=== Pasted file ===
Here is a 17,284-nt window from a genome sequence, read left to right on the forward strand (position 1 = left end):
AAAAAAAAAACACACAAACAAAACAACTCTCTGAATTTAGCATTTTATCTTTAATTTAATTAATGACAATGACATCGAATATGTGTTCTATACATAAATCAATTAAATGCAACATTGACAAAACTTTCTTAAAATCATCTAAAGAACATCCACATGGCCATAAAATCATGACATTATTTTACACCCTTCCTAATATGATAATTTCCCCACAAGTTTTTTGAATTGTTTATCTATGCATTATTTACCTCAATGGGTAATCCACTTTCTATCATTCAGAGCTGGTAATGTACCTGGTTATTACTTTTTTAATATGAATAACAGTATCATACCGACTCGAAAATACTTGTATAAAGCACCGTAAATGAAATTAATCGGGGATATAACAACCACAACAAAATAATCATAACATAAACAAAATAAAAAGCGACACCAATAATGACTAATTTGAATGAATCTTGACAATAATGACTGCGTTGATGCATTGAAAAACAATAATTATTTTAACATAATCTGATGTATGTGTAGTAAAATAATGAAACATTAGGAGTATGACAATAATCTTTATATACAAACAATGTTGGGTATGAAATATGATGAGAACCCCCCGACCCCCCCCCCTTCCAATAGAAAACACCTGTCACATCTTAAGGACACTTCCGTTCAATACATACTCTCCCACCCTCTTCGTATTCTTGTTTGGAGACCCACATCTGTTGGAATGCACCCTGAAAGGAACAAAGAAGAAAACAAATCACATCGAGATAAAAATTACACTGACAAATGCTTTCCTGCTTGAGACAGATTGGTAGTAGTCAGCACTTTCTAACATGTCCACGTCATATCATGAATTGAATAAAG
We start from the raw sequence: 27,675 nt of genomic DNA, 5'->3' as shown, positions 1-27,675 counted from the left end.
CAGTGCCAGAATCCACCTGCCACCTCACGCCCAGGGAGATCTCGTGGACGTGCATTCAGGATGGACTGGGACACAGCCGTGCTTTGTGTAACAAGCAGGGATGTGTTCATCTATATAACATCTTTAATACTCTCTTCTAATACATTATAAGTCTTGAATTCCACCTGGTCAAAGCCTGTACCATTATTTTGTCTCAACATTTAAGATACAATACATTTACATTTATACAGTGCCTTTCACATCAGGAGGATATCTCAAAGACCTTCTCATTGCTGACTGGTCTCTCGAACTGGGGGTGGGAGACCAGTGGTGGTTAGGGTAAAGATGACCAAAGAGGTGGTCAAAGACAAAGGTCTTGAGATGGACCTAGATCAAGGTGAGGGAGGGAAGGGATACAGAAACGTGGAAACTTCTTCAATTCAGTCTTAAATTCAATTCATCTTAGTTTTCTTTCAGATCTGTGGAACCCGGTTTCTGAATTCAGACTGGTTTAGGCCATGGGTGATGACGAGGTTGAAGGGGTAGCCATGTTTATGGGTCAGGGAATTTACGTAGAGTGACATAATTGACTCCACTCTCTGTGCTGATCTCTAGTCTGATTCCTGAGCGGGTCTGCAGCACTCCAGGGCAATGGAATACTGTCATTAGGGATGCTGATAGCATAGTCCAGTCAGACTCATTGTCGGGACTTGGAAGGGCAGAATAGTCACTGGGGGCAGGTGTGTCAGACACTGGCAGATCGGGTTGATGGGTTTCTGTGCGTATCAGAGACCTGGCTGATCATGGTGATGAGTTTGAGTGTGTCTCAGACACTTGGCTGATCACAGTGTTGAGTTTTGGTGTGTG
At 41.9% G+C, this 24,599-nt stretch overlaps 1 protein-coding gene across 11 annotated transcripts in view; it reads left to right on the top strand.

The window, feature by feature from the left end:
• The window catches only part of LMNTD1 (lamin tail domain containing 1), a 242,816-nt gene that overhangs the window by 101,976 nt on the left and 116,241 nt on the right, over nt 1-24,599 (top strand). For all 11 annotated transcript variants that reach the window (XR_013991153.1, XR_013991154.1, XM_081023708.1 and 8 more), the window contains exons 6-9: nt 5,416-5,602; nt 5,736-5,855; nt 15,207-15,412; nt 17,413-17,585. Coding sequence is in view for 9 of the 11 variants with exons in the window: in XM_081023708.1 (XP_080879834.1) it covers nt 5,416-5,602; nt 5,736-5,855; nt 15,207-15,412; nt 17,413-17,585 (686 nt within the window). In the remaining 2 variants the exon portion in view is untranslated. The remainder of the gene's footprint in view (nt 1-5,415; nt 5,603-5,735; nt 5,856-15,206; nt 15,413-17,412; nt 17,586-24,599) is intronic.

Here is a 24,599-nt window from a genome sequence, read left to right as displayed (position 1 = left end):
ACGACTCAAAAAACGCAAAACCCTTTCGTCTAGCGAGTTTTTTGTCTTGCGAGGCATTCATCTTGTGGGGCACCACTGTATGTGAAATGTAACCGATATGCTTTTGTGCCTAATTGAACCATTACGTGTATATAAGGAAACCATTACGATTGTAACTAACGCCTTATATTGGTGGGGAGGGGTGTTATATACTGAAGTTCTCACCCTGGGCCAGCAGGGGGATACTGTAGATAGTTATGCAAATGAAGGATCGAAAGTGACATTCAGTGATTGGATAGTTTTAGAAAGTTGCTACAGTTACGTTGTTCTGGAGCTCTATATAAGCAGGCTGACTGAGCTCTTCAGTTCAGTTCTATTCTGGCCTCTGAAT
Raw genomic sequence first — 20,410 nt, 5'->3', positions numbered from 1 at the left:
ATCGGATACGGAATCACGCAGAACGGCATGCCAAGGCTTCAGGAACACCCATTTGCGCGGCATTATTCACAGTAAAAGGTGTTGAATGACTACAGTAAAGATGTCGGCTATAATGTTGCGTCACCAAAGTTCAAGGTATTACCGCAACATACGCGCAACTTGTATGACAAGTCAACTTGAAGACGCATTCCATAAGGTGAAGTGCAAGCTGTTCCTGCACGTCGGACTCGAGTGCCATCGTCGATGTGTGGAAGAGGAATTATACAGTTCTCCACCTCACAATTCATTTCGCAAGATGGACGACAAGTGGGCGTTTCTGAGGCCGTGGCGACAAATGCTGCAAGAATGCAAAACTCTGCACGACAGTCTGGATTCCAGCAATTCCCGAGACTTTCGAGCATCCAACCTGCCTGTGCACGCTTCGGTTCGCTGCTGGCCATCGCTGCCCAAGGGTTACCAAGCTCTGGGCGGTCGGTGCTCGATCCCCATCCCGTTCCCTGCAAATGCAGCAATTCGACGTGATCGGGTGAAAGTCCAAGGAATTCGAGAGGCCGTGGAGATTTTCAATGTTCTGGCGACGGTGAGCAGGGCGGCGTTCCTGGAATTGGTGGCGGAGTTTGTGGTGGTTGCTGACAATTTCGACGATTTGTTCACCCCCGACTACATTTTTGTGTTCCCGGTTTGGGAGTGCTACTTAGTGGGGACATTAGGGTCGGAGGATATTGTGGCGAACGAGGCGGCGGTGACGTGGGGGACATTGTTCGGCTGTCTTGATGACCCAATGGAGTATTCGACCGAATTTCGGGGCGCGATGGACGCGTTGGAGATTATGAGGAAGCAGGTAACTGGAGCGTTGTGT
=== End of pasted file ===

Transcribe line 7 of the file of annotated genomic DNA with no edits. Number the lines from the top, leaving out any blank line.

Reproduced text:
• The window catches only part of LMNTD1 (lamin tail domain containing 1), a 242,816-nt gene that overhangs the window by 101,976 nt on the left and 116,241 nt on the right, over nt 1-24,599 (top strand). For all 11 annotated transcript variants that reach the window (XR_013991153.1, XR_013991154.1, XM_081023708.1 and 8 more), the window contains exons 6-9: nt 5,416-5,602; nt 5,736-5,855; nt 15,207-15,412; nt 17,413-17,585. Coding sequence is in view for 9 of the 11 variants with exons in the window: in XM_081023708.1 (XP_080879834.1) it covers nt 5,416-5,602; nt 5,736-5,855; nt 15,207-15,412; nt 17,413-17,585 (686 nt within the window). In the remaining 2 variants the exon portion in view is untranslated. The remainder of the gene's footprint in view (nt 1-5,415; nt 5,603-5,735; nt 5,856-15,206; nt 15,413-17,412; nt 17,586-24,599) is intronic.